I love putting in extra effort if it will make things go more smoothly in the future. Certificate authentication is one of those things that can really take away a lot of the headache of wireless network authentication. In order to really achieve effective usability with certificates, you want to make sure that it will work with all devices. Simply using certificate authentication for domain joined Windows based PCs is just going to frustrate all involved. This solution should incorporate all devices in order to be successful. Recently I had something trip me up for quite a while actually. When generating a certificate never use another account to request the certificate.
I thought if I used my administrator account it would make things easier and go more smoothly since being an administrator gave me more options when generating certificates. That was my mistake. I used an administrator account to log on to the certificate request site (this setup is using Microsoft certificate server), and from there I supplied the Certificate Signing Request (CSR) and I requested a user certificate. When these were generated, they were using the username of the administrative account I supplied not the username I was creating the certificate for. When creating a certificate via the web interface, always use the account you are generating the certificate for, or authentication will fail every time as the certificate is associated with the authenticated user.
Since I don’t have a good way to push certificates to a Linux platform, I use a manual process. Linux requires that you have a certificate, the private key, and the certificate authority. It is also going to ask for an “identity”. This identity will be the user that you are using to authenticate this connection. Ironically, it doesn’t use this identity when validating the certificate. This became very important when I used an administrative account to generate the certificate for the laptop but Microsoft Network Policy Server identifies the certificate belonging to the administrative account not to the identity supplied when connecting.
So, it is important to remember that when using a Microsoft Certificate Authority to generate your certificates, log on to the website with the account that you will be using to authenticate to NPS server.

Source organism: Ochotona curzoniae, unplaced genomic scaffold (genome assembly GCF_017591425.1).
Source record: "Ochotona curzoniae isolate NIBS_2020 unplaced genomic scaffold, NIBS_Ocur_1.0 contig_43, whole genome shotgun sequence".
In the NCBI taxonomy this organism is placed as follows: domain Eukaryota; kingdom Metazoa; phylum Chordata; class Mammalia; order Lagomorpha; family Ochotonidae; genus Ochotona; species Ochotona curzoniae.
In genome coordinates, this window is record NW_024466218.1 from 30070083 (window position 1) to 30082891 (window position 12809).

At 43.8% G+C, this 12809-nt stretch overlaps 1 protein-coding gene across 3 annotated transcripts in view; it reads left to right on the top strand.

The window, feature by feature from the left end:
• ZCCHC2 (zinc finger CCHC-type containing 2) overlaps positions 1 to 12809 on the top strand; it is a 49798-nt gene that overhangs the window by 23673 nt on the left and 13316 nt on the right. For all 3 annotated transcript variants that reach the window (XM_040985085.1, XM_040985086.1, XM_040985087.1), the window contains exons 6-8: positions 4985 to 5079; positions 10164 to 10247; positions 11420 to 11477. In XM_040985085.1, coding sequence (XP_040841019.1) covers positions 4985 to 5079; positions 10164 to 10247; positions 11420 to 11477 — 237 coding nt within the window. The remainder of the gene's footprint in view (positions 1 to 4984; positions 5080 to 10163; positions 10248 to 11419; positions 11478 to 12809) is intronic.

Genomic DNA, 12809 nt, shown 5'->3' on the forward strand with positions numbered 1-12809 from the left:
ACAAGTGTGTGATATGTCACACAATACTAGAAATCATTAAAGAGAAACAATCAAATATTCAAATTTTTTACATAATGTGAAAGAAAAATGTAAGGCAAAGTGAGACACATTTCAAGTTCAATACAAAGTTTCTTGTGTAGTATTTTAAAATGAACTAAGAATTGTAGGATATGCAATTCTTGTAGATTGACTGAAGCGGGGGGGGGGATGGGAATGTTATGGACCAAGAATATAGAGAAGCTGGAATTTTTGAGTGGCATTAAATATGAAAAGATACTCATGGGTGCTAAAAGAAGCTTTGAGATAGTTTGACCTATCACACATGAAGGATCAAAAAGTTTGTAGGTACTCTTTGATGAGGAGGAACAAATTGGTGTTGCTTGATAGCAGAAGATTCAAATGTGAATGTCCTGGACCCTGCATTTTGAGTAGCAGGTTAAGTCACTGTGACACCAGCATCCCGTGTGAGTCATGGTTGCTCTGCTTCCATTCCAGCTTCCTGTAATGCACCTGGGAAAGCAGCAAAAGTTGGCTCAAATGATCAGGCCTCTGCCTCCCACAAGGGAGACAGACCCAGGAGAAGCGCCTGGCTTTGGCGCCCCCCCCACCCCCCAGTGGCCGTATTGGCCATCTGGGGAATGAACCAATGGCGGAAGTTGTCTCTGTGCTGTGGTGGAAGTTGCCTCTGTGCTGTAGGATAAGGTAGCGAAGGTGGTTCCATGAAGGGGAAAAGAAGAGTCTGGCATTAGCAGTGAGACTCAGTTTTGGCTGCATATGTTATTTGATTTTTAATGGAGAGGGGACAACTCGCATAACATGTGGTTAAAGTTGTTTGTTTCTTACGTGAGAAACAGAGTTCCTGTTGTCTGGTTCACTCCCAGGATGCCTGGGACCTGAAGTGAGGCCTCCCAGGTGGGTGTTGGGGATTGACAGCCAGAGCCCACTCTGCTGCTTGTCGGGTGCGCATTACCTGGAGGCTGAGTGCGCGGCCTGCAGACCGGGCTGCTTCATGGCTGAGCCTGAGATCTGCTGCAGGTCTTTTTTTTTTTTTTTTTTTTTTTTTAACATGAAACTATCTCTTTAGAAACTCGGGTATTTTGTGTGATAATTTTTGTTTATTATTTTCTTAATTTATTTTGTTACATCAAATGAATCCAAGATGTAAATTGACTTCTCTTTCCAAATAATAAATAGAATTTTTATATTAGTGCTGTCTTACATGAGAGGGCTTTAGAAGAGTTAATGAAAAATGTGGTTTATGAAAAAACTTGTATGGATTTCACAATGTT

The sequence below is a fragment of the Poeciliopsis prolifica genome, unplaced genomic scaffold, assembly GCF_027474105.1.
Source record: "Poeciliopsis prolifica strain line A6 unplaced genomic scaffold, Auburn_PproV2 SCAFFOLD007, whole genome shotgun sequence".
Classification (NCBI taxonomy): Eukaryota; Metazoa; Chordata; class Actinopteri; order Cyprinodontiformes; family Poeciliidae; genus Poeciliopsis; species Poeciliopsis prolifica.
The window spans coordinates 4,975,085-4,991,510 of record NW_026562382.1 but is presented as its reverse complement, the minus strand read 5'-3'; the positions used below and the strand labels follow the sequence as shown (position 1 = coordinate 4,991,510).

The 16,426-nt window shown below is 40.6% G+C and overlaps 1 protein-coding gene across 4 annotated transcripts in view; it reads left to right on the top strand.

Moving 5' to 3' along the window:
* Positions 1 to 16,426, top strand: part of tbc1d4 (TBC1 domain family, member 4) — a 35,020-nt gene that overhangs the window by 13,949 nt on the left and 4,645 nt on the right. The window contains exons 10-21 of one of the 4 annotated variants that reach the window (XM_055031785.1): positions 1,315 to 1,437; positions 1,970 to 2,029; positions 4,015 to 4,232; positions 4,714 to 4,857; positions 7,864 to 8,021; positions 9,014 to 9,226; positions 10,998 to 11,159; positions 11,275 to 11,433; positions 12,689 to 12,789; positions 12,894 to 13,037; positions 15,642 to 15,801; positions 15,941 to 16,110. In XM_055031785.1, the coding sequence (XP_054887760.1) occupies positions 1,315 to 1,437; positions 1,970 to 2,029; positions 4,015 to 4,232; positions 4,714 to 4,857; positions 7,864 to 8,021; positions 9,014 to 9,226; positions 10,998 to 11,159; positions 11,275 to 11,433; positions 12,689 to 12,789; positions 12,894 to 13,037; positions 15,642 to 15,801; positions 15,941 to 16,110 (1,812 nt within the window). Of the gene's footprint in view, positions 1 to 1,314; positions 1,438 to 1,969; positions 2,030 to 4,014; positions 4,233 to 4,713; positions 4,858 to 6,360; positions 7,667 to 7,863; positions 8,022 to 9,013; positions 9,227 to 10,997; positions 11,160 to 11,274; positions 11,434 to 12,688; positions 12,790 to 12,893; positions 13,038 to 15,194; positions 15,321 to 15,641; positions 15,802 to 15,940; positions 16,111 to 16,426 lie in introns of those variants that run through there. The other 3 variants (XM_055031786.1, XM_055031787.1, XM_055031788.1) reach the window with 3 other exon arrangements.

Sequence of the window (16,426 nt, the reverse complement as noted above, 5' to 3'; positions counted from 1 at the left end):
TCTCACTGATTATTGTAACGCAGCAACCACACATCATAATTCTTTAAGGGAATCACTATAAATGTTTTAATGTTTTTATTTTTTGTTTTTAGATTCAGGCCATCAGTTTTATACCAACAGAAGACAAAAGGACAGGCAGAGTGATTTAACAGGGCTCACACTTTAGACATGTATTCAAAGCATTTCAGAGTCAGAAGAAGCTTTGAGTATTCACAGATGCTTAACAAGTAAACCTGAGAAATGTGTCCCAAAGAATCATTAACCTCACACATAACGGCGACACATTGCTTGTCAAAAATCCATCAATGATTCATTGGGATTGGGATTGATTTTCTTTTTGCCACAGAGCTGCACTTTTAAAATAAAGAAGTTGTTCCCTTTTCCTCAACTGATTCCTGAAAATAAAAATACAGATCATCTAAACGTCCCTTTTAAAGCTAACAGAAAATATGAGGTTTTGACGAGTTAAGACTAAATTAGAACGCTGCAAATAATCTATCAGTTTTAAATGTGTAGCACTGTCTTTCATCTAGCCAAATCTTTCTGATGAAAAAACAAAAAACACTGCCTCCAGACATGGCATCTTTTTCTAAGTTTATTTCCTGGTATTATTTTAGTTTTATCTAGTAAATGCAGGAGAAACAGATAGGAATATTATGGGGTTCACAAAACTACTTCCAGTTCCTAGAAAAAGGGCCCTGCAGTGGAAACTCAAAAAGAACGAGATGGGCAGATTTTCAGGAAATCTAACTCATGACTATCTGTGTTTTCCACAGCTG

When you create a user certificate the following steps work for me. I began by generating a certificate request and corresponding key using the following command:
openssl req -new -newkey rsa:2048 -keyout server.key -out server.csr
Of course there are many ways that this can be accomplished, this is simply an example. It is important to note that settting a passcode for this key and csr is important because the wireless connection wizard will not allow you to connect using a key file that is not protected with a password. It also makes the key file more secure and is a good practice. Once I had the key file and certificate signing request file, I copied the contents of the certificate request file and using a web browser headed over to my certificate authority web interaction page. (http\s://servername/certsrv) and entered the username and password of the user account that would be using this certificate.
I then selected request certificate,
and advanced certificate request on the next page.
This provides a box to paste the certificate signing request into and allows for a couple other options.
One of the options is to set the type of certificate you would like to generate. “User” should be selected here. The rest of the defaults should be fine for the certificate creation.
Once you submit the request and the certificate server generates the required certificates, you can save them and get ready to finish setting everything up.
Since Linux only likes certificates in the pem format, and since Microsoft generates them in the cer format, a quick conversion will be necessary to complete the steps. Using the command below, the certificate will be converted to a new pem file.
openssl x509 -inform der -in certificate.cer -out certificate.pem
Now, when connecting, select your authentication type and make sure you choose TLS for certificate authentication. You will need to supply the key file, the pem file, and the certificate authority file (which can be obtained from the certificate authority server that you generated the certificate from. It will also need to be converted to a pem file. Finally, you will need to provide the identity that will be used to connect.
That should be all that you need to successfully authenticate to a wireless network using certificates with a Linux based OS. Connecting using a Mac platform is very similar, but some of the steps are slightly different.